The following work was undertaken with the hope of meeting, to some
extent at least, a long-felt want among the volunteers and militia; that
is, a manual, which, besides containing every thing which may be necessary
for mere tactical instruction, should also embrace more or less instruction
on various other subjects of equal importance with tactics; subjects that
few men who have not been regularly trained in the military service, have
much familiarity with. In the regular service the necessity for such a
work is not felt, at least not to the same extent as among the volunteers
and militia, from the fact that the military system being in constant operation,
and each individual, no matter what his present rank may be, having gradually
risen from a low, or perhaps the very lowest grade, has abundant opportunities
for becomming familiar with it in all its details, before he is called
upon for any extensive exercise of his professional knowledge. With the
volunteers and militia, however, where no such process for the acquisition
of important practical knowledge is attainable, the case is very different.
Called suddeny into active service, from the various pursuits of civil
life, all, even the highest in rank and the best informed, meet with difficulties
on every side; what would seem to be comparatively plain and simple to
the old campaigner, must of be more or less obscure to the volunteer or
militia officer, whose opportunities for the attainment of military knowledge
have been limited.
is not intended, nor indeed would it be desirable, that the present work
should embrace every thing which is proper to be known by our citizen soldiery;
its aim is, simply to aid the inexperienced so far as to enable them to
become familiar with such principles, and practical details of the military
service,as are absolutely essential to those who would be competent officers.
If it accomplishes this, it will not have been compiled in vain.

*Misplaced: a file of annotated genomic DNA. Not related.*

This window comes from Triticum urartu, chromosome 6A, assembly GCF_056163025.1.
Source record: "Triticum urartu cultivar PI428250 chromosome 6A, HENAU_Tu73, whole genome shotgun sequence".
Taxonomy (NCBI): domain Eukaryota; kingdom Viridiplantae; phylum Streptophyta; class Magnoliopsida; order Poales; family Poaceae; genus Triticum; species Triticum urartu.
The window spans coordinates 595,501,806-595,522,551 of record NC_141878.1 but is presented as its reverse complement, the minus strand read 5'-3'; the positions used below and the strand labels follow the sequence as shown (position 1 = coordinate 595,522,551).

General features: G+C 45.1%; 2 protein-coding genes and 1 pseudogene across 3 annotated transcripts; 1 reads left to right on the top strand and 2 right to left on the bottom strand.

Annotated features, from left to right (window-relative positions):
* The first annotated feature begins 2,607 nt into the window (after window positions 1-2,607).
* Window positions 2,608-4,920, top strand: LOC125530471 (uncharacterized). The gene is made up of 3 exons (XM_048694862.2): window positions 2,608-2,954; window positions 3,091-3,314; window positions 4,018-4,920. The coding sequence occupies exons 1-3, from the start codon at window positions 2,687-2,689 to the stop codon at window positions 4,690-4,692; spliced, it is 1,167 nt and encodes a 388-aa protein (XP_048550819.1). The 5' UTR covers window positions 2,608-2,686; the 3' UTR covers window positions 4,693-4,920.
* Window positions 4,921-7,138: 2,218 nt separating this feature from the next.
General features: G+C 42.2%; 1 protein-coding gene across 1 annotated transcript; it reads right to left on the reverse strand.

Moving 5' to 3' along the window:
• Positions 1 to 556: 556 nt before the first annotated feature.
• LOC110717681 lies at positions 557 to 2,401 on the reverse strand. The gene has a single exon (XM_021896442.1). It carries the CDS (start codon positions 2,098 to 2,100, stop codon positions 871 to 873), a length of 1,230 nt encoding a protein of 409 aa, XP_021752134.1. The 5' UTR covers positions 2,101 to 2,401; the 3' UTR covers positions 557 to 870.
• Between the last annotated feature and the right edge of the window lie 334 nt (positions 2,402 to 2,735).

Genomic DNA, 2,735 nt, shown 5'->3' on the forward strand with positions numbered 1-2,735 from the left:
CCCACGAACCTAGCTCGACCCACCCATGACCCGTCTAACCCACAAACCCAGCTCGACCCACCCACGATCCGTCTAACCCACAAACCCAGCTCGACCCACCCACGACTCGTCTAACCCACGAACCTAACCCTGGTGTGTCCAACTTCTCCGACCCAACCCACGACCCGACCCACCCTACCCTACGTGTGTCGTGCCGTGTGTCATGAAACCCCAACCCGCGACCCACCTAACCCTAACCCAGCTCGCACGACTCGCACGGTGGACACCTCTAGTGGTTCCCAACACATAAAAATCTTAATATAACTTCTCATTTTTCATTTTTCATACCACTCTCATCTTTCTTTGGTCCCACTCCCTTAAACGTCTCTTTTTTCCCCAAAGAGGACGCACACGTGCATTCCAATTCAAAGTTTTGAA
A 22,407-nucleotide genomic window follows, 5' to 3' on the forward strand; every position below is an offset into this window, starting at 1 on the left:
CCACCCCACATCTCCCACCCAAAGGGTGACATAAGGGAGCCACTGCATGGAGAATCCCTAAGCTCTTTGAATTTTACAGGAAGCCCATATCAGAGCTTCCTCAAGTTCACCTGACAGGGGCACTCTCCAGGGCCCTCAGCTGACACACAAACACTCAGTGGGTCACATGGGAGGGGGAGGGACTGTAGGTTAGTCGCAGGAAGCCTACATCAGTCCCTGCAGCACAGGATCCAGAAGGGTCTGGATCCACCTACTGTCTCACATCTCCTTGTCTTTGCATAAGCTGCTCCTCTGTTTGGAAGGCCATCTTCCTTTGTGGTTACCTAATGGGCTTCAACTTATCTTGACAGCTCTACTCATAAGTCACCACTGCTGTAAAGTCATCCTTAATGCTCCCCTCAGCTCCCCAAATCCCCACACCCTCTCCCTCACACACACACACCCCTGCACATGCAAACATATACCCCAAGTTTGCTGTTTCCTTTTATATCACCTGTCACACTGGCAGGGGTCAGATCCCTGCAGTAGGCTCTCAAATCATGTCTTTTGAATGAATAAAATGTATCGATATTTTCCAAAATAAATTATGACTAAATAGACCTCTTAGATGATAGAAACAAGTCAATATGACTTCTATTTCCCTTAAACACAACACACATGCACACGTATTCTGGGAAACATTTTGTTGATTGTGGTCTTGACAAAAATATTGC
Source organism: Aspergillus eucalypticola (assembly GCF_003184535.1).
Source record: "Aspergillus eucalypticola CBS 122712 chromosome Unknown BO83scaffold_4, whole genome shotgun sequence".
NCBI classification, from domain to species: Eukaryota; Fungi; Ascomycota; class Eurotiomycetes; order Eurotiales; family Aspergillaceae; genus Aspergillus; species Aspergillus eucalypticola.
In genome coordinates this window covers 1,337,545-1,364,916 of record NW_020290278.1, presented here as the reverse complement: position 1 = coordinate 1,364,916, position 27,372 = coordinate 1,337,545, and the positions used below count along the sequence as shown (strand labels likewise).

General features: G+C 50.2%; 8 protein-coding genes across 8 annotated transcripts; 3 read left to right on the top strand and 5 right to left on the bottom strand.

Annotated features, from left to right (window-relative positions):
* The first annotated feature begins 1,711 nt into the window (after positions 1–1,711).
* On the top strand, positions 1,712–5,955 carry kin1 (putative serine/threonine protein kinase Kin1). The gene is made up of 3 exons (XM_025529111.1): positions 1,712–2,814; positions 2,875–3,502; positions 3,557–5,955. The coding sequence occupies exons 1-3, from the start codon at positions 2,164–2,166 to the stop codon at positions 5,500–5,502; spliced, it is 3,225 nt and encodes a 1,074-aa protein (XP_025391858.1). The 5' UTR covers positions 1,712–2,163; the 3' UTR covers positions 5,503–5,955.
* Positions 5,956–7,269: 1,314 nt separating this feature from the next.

Introduction, or "Glossary," will, it is hoped, be found useful to the
student of military art or science, and to the reader of military history.
Article I., On
Army Organization, commences with a general account of the four arms of
the service,--Infantry, Cavalry, Artillery, and Engineers,-- the duties
of each in the conduct of a campaign, and the proportion they should bear
to each other in an army. The latter part of the Article enters more fully
into the details of the organization of each of the three leading arms,
and closes with a short account of the duties of the various departments
of the staff.
Article II., upon Arms and Ammunition, will be found a condensed account
of the various arms and kinds of ammunition used by infantry, cavalry,
and artillery, together with the manner of preparing and using the latter.
Article III. to Article XI., inclusive, will be found the tactical portion
of the work; it embraces very full instructions for every kind of Infantry
troops, from the School of the Soldier to that of the Battalion; Cavalry
tactics, from the School of the Trooper to the Instruction of the Regiment;
and Artillery tactics, from the School of the Piece to the Evolutions of
a Battery. The whole will be found to be in strict conformity with the
requirements of the United States service.
XII. embraces directions and forms for the conduct of every form of parade;
the kinds and duties of guards; together with much other matter of a kindred
Article XIII. the duties of captains, and other company officers, in regard
to the internal management, police, and morale of their companies;
together with the proper equipment of officers and men, to secure
efficiency as well as comfort, when in the field, camps, marches, etc.,
XIV. is devoted to the Staff, and embraces such directions for the conduct
of those departments of the staff upon which the efficiency of an army
in the field must mainly depend, as seemed most necessary. In this
Article will also be found directions and forms for the preparation of
the morning reports of Companies, Regiments, Brigades, and Divisions, together
with such forms for requisitions, returns, etc., as are in most frequent
Article XV. will be found some account of the various orders of battle,
together with an outline of the manner in which the different kinds of
troops should be handled in action.
directions for the organization and conduct of Military Courts; and lastly,
the Appendix, containing the Articles of War, presents us with the MilitaryLaw
INSTITUTE December, 1860.